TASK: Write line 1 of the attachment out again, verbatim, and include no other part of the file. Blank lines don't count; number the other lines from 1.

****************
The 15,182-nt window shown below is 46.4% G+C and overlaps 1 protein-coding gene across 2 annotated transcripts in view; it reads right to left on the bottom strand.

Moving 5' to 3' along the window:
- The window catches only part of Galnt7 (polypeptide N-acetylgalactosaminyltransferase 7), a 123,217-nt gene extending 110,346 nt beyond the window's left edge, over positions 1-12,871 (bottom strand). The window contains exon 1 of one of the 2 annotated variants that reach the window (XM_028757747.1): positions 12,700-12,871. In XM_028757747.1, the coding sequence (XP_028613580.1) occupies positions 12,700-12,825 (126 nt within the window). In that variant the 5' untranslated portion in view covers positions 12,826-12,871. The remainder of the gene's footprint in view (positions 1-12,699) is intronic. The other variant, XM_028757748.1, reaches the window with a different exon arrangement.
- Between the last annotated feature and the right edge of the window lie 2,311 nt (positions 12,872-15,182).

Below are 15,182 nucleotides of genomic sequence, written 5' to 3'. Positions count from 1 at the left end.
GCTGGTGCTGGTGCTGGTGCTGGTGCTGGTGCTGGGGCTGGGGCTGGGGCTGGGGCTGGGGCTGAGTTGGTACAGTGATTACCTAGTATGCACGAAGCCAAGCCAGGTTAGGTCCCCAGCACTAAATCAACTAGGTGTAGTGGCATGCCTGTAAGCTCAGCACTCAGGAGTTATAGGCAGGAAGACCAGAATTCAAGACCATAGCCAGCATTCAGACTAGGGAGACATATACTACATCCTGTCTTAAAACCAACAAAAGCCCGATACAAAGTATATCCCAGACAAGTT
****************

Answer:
The 15,182-nt window shown below is 46.4% G+C and overlaps 1 protein-coding gene across 2 annotated transcripts in view; it reads right to left on the bottom strand.